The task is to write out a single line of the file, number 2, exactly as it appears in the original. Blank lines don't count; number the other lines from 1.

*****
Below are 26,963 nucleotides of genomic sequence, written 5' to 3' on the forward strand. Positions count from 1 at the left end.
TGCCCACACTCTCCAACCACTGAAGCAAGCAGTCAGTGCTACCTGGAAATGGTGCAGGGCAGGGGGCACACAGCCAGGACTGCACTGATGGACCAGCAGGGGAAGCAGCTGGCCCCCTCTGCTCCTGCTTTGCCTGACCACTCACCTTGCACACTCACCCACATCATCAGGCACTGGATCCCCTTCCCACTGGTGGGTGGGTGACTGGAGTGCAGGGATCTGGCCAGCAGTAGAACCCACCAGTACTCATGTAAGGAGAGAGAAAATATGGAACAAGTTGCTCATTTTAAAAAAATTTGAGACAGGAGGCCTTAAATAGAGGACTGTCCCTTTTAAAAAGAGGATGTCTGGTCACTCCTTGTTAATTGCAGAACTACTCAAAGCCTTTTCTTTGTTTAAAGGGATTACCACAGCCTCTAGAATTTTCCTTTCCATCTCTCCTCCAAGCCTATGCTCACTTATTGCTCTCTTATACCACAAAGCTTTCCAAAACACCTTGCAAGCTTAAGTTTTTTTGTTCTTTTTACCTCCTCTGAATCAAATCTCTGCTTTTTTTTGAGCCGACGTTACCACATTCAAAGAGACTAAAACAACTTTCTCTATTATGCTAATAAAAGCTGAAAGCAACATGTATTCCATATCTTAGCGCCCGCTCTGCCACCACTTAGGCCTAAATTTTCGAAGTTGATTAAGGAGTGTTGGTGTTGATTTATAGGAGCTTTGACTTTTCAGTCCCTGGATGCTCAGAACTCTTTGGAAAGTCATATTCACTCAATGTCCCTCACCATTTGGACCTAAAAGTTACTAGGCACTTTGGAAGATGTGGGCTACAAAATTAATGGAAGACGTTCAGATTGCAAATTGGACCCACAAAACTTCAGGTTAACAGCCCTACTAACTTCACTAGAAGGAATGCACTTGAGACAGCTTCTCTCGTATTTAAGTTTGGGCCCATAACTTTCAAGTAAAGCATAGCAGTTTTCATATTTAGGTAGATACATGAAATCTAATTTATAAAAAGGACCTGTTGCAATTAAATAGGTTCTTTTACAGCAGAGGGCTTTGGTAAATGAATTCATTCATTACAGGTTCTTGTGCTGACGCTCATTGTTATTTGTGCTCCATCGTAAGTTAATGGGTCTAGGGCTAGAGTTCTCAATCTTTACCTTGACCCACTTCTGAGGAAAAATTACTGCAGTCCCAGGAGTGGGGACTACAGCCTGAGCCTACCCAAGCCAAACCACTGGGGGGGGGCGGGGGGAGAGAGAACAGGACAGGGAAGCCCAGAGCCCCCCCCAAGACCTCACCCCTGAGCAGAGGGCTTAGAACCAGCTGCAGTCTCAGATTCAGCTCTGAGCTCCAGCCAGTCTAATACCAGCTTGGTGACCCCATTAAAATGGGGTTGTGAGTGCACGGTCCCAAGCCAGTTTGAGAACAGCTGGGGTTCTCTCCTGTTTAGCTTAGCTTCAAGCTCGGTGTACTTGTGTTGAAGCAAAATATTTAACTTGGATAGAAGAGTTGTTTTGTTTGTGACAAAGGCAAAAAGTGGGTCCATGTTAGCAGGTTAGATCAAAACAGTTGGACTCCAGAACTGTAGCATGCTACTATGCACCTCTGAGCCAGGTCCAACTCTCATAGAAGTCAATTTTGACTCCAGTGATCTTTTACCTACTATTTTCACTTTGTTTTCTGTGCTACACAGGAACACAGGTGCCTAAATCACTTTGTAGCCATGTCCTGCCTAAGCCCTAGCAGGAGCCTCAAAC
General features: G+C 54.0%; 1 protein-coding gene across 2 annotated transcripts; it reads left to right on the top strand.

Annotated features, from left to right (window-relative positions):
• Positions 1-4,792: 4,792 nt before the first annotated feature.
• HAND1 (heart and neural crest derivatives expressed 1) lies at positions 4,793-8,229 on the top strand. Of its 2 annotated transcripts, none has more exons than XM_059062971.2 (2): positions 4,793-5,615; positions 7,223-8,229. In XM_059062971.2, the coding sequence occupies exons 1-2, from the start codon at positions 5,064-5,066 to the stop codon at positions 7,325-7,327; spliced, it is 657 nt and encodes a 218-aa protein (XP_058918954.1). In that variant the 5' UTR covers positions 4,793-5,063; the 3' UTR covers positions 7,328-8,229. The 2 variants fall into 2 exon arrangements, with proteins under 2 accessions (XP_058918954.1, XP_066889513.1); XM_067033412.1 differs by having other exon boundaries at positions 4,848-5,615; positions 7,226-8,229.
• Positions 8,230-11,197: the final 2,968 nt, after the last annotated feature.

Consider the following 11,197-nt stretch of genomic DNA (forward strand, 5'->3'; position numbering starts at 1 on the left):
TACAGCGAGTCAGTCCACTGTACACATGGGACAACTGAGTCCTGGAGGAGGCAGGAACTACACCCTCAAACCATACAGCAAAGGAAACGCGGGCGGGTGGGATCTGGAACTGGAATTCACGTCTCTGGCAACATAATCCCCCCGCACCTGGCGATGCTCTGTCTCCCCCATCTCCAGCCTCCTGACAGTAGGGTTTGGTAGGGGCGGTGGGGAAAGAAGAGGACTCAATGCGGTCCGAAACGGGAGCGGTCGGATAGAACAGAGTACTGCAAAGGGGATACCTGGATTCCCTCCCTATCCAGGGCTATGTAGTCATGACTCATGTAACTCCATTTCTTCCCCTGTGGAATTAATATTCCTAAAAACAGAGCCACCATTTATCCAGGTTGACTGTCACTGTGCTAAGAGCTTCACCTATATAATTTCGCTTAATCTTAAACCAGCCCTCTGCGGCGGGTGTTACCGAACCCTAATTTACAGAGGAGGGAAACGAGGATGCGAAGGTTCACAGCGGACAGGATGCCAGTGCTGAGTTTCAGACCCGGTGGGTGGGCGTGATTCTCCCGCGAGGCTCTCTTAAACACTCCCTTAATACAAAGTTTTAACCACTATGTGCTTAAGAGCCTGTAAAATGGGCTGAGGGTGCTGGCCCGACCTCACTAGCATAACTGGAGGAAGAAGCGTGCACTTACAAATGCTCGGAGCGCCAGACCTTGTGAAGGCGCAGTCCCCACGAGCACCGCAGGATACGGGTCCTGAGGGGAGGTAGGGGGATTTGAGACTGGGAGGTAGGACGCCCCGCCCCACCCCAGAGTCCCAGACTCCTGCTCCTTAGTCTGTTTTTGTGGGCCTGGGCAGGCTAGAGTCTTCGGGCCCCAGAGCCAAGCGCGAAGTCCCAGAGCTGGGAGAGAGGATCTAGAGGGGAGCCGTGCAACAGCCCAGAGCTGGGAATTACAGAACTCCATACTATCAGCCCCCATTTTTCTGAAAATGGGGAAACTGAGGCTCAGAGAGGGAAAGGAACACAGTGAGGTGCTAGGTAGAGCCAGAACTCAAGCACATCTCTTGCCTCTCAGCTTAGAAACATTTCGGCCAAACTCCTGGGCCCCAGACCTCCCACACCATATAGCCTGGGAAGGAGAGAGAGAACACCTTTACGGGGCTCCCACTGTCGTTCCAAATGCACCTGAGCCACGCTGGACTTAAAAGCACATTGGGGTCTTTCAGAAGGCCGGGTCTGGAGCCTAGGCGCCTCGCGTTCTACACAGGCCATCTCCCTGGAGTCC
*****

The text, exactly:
TGCCCACACTCTCCAACCACTGAAGCAAGCAGTCAGTGCTACCTGGAAATGGTGCAGGGCAGGGGGCACACAGCCAGGACTGCACTGATGGACCAGCAGGGGAAGCAGCTGGCCCCCTCTGCTCCTGCTTTGCCTGACCACTCACCTTGCACACTCACCCACATCATCAGGCACTGGATCCCCTTCCCACTGGTGGGTGGGTGACTGGAGTGCAGGGATCTGGCCAGCAGTAGAACCCACCAGTACTCATGTAAGGAGAGAGAAAATATGGAACAAGTTGCTCATTTTAAAAAAATTTGAGACAGGAGGCCTTAAATAGAGGACTGTCCCTTTTAAAAAGAGGATGTCTGGTCACTCCTTGTTAATTGCAGAACTACTCAAAGCCTTTTCTTTGTTTAAAGGGATTACCACAGCCTCTAGAATTTTCCTTTCCATCTCTCCTCCAAGCCTATGCTCACTTATTGCTCTCTTATACCACAAAGCTTTCCAAAACACCTTGCAAGCTTAAGTTTTTTTGTTCTTTTTACCTCCTCTGAATCAAATCTCTGCTTTTTTTTGAGCCGACGTTACCACATTCAAAGAGACTAAAACAACTTTCTCTATTATGCTAATAAAAGCTGAAAGCAACATGTATTCCATATCTTAGCGCCCGCTCTGCCACCACTTAGGCCTAAATTTTCGAAGTTGATTAAGGAGTGTTGGTGTTGATTTATAGGAGCTTTGACTTTTCAGTCCCTGGATGCTCAGAACTCTTTGGAAAGTCATATTCACTCAATGTCCCTCACCATTTGGACCTAAAAGTTACTAGGCACTTTGGAAGATGTGGGCTACAAAATTAATGGAAGACGTTCAGATTGCAAATTGGACCCACAAAACTTCAGGTTAACAGCCCTACTAACTTCACTAGAAGGAATGCACTTGAGACAGCTTCTCTCGTATTTAAGTTTGGGCCCATAACTTTCAAGTAAAGCATAGCAGTTTTCATATTTAGGTAGATACATGAAATCTAATTTATAAAAAGGACCTGTTGCAATTAAATAGGTTCTTTTACAGCAGAGGGCTTTGGTAAATGAATTCATTCATTACAGGTTCTTGTGCTGACGCTCATTGTTATTTGTGCTCCATCGTAAGTTAATGGGTCTAGGGCTAGAGTTCTCAATCTTTACCTTGACCCACTTCTGAGGAAAAATTACTGCAGTCCCAGGAGTGGGGACTACAGCCTGAGCCTACCCAAGCCAAACCACTGGGGGGGGGCGGGGGGAGAGAGAACAGGACAGGGAAGCCCAGAGCCCCCCCCAAGACCTCACCCCTGAGCAGAGGGCTTAGAACCAGCTGCAGTCTCAGATTCAGCTCTGAGCTCCAGCCAGTCTAATACCAGCTTGGTGACCCCATTAAAATGGGGTTGTGAGTGCACGGTCCCAAGCCAGTTTGAGAACAGCTGGGGTTCTCTCCTGTTTAGCTTAGCTTCAAGCTCGGTGTACTTGTGTTGAAGCAAAATATTTAACTTGGATAGAAGAGTTGTTTTGTTTGTGACAAAGGCAAAAAGTGGGTCCATGTTAGCAGGTTAGATCAAAACAGTTGGACTCCAGAACTGTAGCATGCTACTATGCACCTCTGAGCCAGGTCCAACTCTCATAGAAGTCAATTTTGACTCCAGTGATCTTTTACCTACTATTTTCACTTTGTTTTCTGTGCTACACAGGAACACAGGTGCCTAAATCACTTTGTAGCCATGTCCTGCCTAAGCCCTAGCAGGAGCCTCAAAC